After a 24-hour hackathon last weekend, my body feels out of whack. I’m staying up late, have a hard time focusing, and waste hours playing an addictive game on my phone.

I’ve run hackathons before. This year was great because I got to take on a supportive role to a friend from Microsoft who led it.

So why do I feel burnt out?

Simultaneous to running the hackathon, my company launched a campaign called Project Pentecost. One of our promises is a powerful video in many languages that churches can play on Pentecost to cast vision for diversity in the church that reflects the Kingdom of God.

(sign up to get it when it launches :-))

We were filming across the hall from the hackathon.

Turns out that pulling together fluent speakers of 10 languages in one place to shoot a high quality video is very stressful! Aside from calling in tons of favors, there’s the pressure of promoting what we’re doing so it gets widely used.

So what does this have to do with “Diversifying your dopamine portfolio”?

Sleeping in and vegging hasn’t help me recover. Here’s what I’m trying instead.

Recovering from Burn Out

Dopamine is a neurotransmitter that gives us pleasure. All the networking, pitches, filming, outreach and connections this weekend probably overloaded my neuroreceptors.

(Disclaimer: I’m not a doctor–these ideas are inspired by a conversation with my brother-in-law who is one, but errors & oversimplifications are my own).

Some of us have a lower baseline that makes us more susceptible to addictive or obsessive behavior because a single pleasurable experience can cause a spike that we crave again and again.

A person with a higher baseline of dopamine receives a pleasurable experience as a good thing to be enjoyed, but continues to feel positive even when the stimulus is gone.

This got me thinking: I need to diversify my dopamine portfolio.

If I’m couped up in front of a computer (or my phone, which is a highly optimized “dopamine delivery mechanism”!) doing mentally/emotionally exhausting work, I only get four sources of “reward”:

  • Achieving something at work
  • Phone notifications (could be stressful too)
  • Eating something tasty
  • Watching TV or a movie at the end of the day

The latter two feel more like coping mechanisms than actual refreshment. Thus, I’m more at risk for addictive behavior like endlessly scrolling through Facebook, mindlessly watching YouTube videos, or constantly checking my inbox.

The Alternative

If on the other hand, I do a 15 minute workout, eat good food, put in a few hours of focused work that delivers a result, connect with a friend, go for a run, practice violin, read a book and play a game with friends, I have so many varied sources of dopamine that my risk of addictive or obsessive behavior is drastically reduced.

Even if I have a bad day in a few areas, there are other sources of enjoyment to counteract them. And a single spike of euphoria is less destabilizing.

Diversifying your dopamine portfolio results in greater emotional resilience.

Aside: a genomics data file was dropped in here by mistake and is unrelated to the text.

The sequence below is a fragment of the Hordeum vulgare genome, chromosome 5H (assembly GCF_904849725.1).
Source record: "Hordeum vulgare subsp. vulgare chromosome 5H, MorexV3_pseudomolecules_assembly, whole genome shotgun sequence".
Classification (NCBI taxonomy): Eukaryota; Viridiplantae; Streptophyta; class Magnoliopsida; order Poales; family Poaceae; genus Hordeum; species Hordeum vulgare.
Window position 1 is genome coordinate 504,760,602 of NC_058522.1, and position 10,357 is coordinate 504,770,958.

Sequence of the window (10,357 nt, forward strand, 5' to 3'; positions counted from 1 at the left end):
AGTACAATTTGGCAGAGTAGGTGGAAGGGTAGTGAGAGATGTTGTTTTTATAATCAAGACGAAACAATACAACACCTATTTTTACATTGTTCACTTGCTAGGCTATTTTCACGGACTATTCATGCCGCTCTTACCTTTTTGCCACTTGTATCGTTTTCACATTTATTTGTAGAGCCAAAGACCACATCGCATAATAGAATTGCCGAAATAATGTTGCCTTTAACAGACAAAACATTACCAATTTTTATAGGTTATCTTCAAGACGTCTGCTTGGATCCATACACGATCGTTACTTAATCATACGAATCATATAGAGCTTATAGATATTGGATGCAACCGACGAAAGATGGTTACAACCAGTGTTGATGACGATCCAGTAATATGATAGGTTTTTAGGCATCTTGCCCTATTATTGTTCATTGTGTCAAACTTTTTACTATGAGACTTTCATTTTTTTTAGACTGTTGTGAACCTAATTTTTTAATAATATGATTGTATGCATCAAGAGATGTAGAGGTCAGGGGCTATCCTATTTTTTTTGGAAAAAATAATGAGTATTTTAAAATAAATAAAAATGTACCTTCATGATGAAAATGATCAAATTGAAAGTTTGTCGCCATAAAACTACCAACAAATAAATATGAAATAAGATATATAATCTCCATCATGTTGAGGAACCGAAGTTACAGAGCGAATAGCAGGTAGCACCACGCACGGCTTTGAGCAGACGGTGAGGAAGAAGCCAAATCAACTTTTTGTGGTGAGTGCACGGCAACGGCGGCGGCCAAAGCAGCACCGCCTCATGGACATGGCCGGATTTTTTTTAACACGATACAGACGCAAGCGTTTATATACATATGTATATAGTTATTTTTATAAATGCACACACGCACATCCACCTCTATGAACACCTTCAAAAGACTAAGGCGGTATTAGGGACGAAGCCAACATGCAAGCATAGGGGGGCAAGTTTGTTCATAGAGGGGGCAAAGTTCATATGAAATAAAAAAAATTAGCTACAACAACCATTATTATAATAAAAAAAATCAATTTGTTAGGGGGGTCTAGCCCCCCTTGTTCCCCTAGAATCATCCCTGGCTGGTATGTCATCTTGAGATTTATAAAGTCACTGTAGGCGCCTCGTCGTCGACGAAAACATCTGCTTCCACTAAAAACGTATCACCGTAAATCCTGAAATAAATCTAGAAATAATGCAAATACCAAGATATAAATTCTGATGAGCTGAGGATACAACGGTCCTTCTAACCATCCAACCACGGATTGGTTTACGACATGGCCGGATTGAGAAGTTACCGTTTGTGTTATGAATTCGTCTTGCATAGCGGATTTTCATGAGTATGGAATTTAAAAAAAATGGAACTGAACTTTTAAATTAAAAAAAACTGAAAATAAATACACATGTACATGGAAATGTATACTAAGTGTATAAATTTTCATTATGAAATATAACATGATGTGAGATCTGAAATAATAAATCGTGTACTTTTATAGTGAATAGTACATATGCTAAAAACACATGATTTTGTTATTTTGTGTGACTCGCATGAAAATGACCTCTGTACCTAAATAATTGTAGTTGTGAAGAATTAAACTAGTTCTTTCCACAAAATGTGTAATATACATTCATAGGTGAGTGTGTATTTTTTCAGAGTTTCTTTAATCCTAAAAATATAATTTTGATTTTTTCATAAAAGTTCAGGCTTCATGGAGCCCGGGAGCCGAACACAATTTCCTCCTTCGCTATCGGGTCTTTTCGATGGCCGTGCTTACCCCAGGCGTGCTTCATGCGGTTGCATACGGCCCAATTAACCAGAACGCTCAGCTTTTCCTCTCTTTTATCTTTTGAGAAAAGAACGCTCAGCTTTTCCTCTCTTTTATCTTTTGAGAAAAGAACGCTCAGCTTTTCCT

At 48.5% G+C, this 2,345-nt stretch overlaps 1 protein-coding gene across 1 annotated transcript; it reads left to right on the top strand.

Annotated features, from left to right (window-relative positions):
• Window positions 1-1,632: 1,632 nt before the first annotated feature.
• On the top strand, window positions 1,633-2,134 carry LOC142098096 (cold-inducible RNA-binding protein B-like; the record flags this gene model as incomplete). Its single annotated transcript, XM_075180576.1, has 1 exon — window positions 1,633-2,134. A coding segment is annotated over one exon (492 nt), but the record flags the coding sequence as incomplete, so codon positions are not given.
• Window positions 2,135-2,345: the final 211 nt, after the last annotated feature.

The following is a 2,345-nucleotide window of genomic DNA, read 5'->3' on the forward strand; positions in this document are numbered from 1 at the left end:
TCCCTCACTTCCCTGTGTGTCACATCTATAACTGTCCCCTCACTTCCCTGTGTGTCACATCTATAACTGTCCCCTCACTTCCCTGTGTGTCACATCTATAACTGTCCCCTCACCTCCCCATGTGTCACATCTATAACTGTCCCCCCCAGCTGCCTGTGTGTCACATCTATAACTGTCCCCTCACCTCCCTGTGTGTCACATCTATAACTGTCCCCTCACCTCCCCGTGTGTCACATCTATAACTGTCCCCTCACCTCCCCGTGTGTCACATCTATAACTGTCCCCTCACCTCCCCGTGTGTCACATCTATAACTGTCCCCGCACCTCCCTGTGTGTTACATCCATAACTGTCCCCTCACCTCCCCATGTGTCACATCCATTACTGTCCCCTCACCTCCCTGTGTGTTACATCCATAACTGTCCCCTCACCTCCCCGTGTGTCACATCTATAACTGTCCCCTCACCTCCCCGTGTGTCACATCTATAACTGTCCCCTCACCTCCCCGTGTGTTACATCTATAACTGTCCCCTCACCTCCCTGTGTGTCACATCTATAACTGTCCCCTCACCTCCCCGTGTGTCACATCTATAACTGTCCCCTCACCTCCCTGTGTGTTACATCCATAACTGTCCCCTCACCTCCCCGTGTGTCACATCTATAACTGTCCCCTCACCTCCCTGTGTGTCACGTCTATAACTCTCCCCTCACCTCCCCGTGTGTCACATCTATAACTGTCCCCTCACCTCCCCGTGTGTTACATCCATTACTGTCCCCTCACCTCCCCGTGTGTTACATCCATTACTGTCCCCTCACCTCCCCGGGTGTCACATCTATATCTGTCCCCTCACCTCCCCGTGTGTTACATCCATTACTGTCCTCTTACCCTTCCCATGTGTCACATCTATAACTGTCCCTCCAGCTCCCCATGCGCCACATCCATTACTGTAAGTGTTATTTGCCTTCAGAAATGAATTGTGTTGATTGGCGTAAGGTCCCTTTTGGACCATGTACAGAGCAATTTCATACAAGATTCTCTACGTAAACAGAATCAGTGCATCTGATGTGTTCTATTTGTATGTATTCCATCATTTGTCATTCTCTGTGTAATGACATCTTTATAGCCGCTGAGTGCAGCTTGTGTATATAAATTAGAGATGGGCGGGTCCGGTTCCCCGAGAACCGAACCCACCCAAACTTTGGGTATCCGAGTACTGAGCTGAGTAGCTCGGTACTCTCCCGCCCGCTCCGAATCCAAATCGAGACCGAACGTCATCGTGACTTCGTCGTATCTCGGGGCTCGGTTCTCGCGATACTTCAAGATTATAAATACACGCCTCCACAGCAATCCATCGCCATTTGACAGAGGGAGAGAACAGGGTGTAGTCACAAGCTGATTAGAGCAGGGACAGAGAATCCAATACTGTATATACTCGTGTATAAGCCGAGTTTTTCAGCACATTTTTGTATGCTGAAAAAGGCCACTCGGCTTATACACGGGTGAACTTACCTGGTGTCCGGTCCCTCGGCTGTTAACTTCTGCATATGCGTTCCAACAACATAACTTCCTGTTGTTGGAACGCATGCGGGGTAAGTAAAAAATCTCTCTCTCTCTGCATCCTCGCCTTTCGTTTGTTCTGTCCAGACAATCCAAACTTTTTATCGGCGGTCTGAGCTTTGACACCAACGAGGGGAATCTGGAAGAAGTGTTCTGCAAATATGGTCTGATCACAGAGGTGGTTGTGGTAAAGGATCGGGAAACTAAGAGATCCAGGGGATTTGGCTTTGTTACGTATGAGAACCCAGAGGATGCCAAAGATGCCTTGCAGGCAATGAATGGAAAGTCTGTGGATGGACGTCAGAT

Learning to Rest

In school, I was focused on optimizing one metric: Grade Point Average. It sort of worked, but resulted in a very stressful and narrow life. It also produced addictive behaviors.

Now, I’m increasingly appreciating the significance of rest or “sabbath” as well as the value of the liberal arts.

Liberal Arts

First, the liberal arts promote the love of learning and a breadth of experiences as an essential part of what it means to be human.

This includes creating and consuming great literature, art, dance, sports, music and the great diversity of creativity that falls under the heading of “the humanities”.

It asks the timeless philosophical questions of “What really matters in life?” and “Why?”

And it promotes intellectual humility and curiosity about how life works in everything from quantum physics and astronomy to sociology and religion.

The liberal arts help us diversify our dopamine portfolios as we seek to experience the fullness of what it means to be human.

Pro-tip: it’s not just maximizing a metric like money or GPA ;-).


Second, the biblical command to rest on the Sabbath can be interpreted as wisdom from the Creator who uniquely wired human bodies with neurotransmitters to give pleasure not from one main activity, but from a vast array of experiences that let us fully live into what God made us to be.

These feedback loops can be hijacked, corrupted and compromised, but in their original design it’s so brilliant that we have a carefully designed mechanism for reinforcement learning (to use the term from AI research), which helps us learn what it means to be made in God’s image, what it means to be human.

God gives six days for people to work and enjoy the pleasures of achievement, provision, growth, mastery and the like. And on the seventh day, God set aside time for people to enjoy the fruits of their labor, to enjoy Creation and to enjoy God.

It’s a day to rewire our dopamine feedback loops so we can experience ALL of what it means to be human, not just the work part.

It’s a day for our souls to unfold after being worn down by the toils and hardships of the week.

We get to remember that our worth goes beyond our productivity, success and contribution to society–we get to rest and enjoy life because we’re made in the image of a God who rests and enjoys.